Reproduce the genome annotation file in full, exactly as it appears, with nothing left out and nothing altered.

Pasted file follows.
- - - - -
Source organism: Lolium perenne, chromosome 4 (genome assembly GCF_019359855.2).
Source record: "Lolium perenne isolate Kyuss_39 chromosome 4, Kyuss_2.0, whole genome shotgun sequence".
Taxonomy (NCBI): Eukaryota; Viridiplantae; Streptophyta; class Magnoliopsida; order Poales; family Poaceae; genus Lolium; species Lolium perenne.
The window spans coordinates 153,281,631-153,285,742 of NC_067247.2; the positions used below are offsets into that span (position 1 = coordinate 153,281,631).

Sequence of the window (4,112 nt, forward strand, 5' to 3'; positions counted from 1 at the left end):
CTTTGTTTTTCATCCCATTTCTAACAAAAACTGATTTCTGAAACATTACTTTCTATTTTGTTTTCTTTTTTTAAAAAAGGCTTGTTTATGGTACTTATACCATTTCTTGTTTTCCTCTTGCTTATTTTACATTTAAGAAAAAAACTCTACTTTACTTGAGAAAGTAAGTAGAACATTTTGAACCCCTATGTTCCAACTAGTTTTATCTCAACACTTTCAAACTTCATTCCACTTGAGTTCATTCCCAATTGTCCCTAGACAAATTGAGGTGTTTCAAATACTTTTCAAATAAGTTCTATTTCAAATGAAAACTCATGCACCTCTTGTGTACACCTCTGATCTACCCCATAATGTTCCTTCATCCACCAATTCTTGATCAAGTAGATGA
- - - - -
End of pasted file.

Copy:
Source organism: Lolium perenne, chromosome 4 (genome assembly GCF_019359855.2).
Source record: "Lolium perenne isolate Kyuss_39 chromosome 4, Kyuss_2.0, whole genome shotgun sequence".
Taxonomy (NCBI): Eukaryota; Viridiplantae; Streptophyta; class Magnoliopsida; order Poales; family Poaceae; genus Lolium; species Lolium perenne.
The window spans coordinates 153,281,631-153,285,742 of NC_067247.2; the positions used below are offsets into that span (position 1 = coordinate 153,281,631).

Sequence of the window (4,112 nt, forward strand, 5' to 3'; positions counted from 1 at the left end):
CTTTGTTTTTCATCCCATTTCTAACAAAAACTGATTTCTGAAACATTACTTTCTATTTTGTTTTCTTTTTTTAAAAAAGGCTTGTTTATGGTACTTATACCATTTCTTGTTTTCCTCTTGCTTATTTTACATTTAAGAAAAAAACTCTACTTTACTTGAGAAAGTAAGTAGAACATTTTGAACCCCTATGTTCCAACTAGTTTTATCTCAACACTTTCAAACTTCATTCCACTTGAGTTCATTCCCAATTGTCCCTAGACAAATTGAGGTGTTTCAAATACTTTTCAAATAAGTTCTATTTCAAATGAAAACTCATGCACCTCTTGTGTACACCTCTGATCTACCCCATAATGTTCCTTCATCCACCAATTCTTGATCAAGTAGATGA